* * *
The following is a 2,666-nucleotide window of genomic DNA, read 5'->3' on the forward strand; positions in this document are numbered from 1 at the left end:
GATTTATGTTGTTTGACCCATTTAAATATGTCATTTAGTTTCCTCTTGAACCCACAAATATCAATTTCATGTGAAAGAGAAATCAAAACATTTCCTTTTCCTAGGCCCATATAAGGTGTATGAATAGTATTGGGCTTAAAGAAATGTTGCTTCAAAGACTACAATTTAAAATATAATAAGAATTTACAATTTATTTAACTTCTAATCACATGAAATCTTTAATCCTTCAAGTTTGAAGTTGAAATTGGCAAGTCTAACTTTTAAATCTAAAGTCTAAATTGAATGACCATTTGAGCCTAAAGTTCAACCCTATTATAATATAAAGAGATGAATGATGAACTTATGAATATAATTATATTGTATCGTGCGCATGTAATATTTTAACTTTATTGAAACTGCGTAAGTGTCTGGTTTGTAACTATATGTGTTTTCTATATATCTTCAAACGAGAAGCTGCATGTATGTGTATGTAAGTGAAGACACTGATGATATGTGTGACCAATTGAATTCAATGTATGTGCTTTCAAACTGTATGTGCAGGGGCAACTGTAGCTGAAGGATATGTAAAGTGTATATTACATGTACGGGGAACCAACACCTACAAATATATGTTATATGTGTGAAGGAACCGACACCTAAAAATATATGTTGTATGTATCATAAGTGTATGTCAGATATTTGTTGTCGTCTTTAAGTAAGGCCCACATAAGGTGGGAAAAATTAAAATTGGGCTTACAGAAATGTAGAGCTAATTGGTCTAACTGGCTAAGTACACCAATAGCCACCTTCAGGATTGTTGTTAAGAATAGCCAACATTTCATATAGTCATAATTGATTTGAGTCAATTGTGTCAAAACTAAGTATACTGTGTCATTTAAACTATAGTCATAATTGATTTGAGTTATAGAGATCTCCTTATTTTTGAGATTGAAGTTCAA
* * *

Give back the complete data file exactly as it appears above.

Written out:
The following is a 2,666-nucleotide window of genomic DNA, read 5'->3' on the forward strand; positions in this document are numbered from 1 at the left end:
GATTTATGTTGTTTGACCCATTTAAATATGTCATTTAGTTTCCTCTTGAACCCACAAATATCAATTTCATGTGAAAGAGAAATCAAAACATTTCCTTTTCCTAGGCCCATATAAGGTGTATGAATAGTATTGGGCTTAAAGAAATGTTGCTTCAAAGACTACAATTTAAAATATAATAAGAATTTACAATTTATTTAACTTCTAATCACATGAAATCTTTAATCCTTCAAGTTTGAAGTTGAAATTGGCAAGTCTAACTTTTAAATCTAAAGTCTAAATTGAATGACCATTTGAGCCTAAAGTTCAACCCTATTATAATATAAAGAGATGAATGATGAACTTATGAATATAATTATATTGTATCGTGCGCATGTAATATTTTAACTTTATTGAAACTGCGTAAGTGTCTGGTTTGTAACTATATGTGTTTTCTATATATCTTCAAACGAGAAGCTGCATGTATGTGTATGTAAGTGAAGACACTGATGATATGTGTGACCAATTGAATTCAATGTATGTGCTTTCAAACTGTATGTGCAGGGGCAACTGTAGCTGAAGGATATGTAAAGTGTATATTACATGTACGGGGAACCAACACCTACAAATATATGTTATATGTGTGAAGGAACCGACACCTAAAAATATATGTTGTATGTATCATAAGTGTATGTCAGATATTTGTTGTCGTCTTTAAGTAAGGCCCACATAAGGTGGGAAAAATTAAAATTGGGCTTACAGAAATGTAGAGCTAATTGGTCTAACTGGCTAAGTACACCAATAGCCACCTTCAGGATTGTTGTTAAGAATAGCCAACATTTCATATAGTCATAATTGATTTGAGTCAATTGTGTCAAAACTAAGTATACTGTGTCATTTAAACTATAGTCATAATTGATTTGAGTTATAGAGATCTCCTTATTTTTGAGATTGAAGTTCAA